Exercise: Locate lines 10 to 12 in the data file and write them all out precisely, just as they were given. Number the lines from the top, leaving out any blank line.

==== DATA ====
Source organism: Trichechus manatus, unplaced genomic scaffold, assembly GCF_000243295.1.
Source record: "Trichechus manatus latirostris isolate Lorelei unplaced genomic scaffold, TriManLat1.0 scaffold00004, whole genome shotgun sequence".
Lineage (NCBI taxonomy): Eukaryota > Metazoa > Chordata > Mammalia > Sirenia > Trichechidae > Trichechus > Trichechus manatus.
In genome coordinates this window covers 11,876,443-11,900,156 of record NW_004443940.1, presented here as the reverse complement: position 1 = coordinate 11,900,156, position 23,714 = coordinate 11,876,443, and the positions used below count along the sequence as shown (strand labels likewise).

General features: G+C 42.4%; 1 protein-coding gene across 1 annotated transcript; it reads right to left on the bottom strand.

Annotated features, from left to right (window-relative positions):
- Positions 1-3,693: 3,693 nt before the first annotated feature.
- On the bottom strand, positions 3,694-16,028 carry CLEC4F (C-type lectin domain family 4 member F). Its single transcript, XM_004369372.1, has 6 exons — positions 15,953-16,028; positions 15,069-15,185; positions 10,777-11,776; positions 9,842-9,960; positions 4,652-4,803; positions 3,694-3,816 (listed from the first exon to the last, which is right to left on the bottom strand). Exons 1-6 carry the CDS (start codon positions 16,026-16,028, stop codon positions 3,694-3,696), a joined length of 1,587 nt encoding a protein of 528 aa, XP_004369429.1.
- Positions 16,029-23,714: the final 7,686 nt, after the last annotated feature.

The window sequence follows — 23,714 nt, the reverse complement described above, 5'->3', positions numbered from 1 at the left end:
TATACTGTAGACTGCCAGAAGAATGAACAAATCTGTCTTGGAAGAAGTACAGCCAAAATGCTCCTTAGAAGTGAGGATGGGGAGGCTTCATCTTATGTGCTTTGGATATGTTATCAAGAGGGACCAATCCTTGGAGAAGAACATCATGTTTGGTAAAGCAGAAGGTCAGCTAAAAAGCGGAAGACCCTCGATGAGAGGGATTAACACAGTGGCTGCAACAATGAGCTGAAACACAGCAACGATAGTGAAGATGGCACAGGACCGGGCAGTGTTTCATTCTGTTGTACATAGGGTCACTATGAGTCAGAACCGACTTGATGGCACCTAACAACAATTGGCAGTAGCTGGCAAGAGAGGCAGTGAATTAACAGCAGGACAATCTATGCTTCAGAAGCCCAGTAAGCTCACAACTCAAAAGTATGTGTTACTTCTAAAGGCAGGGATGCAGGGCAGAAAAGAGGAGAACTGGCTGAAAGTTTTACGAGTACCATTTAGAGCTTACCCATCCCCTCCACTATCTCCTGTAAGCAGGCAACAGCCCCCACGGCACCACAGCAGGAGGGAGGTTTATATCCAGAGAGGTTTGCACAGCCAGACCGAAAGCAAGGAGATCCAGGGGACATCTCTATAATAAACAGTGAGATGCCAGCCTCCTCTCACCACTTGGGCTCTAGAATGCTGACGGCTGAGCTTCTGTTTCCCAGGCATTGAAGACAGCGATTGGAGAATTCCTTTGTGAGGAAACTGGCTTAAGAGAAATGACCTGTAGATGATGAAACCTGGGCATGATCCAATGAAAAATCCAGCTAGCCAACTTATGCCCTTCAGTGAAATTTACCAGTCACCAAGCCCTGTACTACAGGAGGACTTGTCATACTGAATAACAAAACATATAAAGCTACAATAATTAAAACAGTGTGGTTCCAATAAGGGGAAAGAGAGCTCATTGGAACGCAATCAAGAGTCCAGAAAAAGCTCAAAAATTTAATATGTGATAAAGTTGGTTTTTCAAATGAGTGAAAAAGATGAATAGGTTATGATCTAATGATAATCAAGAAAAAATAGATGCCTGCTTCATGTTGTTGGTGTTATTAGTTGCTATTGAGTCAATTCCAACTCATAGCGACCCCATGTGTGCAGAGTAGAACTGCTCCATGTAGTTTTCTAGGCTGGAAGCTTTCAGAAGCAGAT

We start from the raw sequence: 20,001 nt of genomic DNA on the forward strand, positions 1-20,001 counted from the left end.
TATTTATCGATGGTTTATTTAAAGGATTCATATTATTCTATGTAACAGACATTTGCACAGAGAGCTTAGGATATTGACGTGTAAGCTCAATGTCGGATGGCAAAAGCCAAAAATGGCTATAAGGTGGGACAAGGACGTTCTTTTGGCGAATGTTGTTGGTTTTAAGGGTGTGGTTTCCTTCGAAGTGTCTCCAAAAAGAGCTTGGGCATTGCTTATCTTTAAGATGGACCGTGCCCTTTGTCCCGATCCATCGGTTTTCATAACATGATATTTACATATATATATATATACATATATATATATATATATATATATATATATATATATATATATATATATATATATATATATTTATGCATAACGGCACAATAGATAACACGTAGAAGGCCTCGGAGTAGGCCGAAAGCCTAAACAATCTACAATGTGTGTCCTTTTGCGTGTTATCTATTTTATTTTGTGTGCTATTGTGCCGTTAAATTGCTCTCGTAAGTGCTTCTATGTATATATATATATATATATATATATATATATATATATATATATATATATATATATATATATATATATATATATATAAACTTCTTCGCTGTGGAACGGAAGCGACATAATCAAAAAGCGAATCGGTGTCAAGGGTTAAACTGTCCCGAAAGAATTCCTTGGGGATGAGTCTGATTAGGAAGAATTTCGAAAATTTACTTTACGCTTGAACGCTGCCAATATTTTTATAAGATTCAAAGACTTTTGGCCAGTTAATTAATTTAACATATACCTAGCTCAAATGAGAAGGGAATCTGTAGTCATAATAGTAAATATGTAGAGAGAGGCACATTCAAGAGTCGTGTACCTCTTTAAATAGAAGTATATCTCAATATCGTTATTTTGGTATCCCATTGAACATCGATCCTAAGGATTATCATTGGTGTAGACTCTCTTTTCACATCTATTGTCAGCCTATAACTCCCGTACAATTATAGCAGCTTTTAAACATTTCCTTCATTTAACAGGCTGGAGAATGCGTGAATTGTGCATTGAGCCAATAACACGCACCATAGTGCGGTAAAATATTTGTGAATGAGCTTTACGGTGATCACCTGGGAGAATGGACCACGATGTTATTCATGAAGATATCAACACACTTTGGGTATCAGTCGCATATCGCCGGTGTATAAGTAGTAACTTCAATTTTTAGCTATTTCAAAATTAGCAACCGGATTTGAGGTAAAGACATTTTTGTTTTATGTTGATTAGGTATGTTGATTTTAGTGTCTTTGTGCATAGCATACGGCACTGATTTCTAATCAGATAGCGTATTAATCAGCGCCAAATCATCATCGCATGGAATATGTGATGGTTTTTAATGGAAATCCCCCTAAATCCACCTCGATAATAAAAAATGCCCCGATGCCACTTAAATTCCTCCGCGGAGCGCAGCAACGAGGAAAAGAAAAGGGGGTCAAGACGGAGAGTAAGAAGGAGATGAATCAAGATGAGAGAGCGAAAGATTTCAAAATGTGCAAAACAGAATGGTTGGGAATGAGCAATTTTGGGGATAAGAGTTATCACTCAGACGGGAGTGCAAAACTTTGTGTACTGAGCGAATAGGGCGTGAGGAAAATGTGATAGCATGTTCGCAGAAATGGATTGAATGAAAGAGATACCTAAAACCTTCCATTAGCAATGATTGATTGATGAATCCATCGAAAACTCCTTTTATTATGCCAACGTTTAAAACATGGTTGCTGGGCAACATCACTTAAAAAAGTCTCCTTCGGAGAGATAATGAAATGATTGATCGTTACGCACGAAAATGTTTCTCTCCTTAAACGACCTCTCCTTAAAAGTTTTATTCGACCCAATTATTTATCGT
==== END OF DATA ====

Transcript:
The window sequence follows — 23,714 nt, the reverse complement described above, 5'->3', positions numbered from 1 at the left end:
TATACTGTAGACTGCCAGAAGAATGAACAAATCTGTCTTGGAAGAAGTACAGCCAAAATGCTCCTTAGAAGTGAGGATGGGGAGGCTTCATCTTATGTGCTTTGGATATGTTATCAAGAGGGACCAATCCTTGGAGAAGAACATCATGTTTGGTAAAGCAGAAGGTCAGCTAAAAAGCGGAAGACCCTCGATGAGAGGGATTAACACAGTGGCTGCAACAATGAGCTGAAACACAGCAACGATAGTGAAGATGGCACAGGACCGGGCAGTGTTTCATTCTGTTGTACATAGGGTCACTATGAGTCAGAACCGACTTGATGGCACCTAACAACAATTGGCAGTAGCTGGCAAGAGAGGCAGTGAATTAACAGCAGGACAATCTATGCTTCAGAAGCCCAGTAAGCTCACAACTCAAAAGTATGTGTTACTTCTAAAGGCAGGGATGCAGGGCAGAAAAGAGGAGAACTGGCTGAAAGTTTTACGAGTACCATTTAGAGCTTACCCATCCCCTCCACTATCTCCTGTAAGCAGGCAACAGCCCCCACGGCACCACAGCAGGAGGGAGGTTTATATCCAGAGAGGTTTGCACAGCCAGACCGAAAGCAAGGAGATCCAGGGGACATCTCTATAATAAACAGTGAGATGCCAGCCTCCTCTCACCACTTGGGCTCTAGAATGCTGACGGCTGAGCTTCTGTTTCCCAGGCATTGAAGACAGCGATTGGAGAATTCCTTTGTGAGGAAACTGGCTTAAGAGAAATGACCTGTAGATGATGAAACCTGGGCATGATCCAATGAAAAATCCAGCTAGCCAACTTATGCCCTTCAGTGAAATTTACCAGTCACCAAGCCCTGTACTACAGGAGGACTTGTCATACTGAATAACAAAACATATAAAGCTACAATAATTAAAACAGTGTGGTTCCAATAAGGGGAAAGAGAGCTCATTGGAACGCAATCAAGAGTCCAGAAAAAGCTCAAAAATTTAATATGTGATAAAGTTGGTTTTTCAAATGAGTGAAAAAGATGAATAGGTTATGATCTAATGATAATCAAGAAAAAATAGATGCCTGCTTCATGTTGTTGGTGTTATTAGTTGCTATTGAGTCAATTCCAACTCATAGCGACCCCATGTGTGCAGAGTAGAACTGCTCCATGTAGTTTTCTAGGCTGGAAGCTTTCAGAAGCAGAT

We start from the raw sequence: 20,001 nt of genomic DNA on the forward strand, positions 1-20,001 counted from the left end.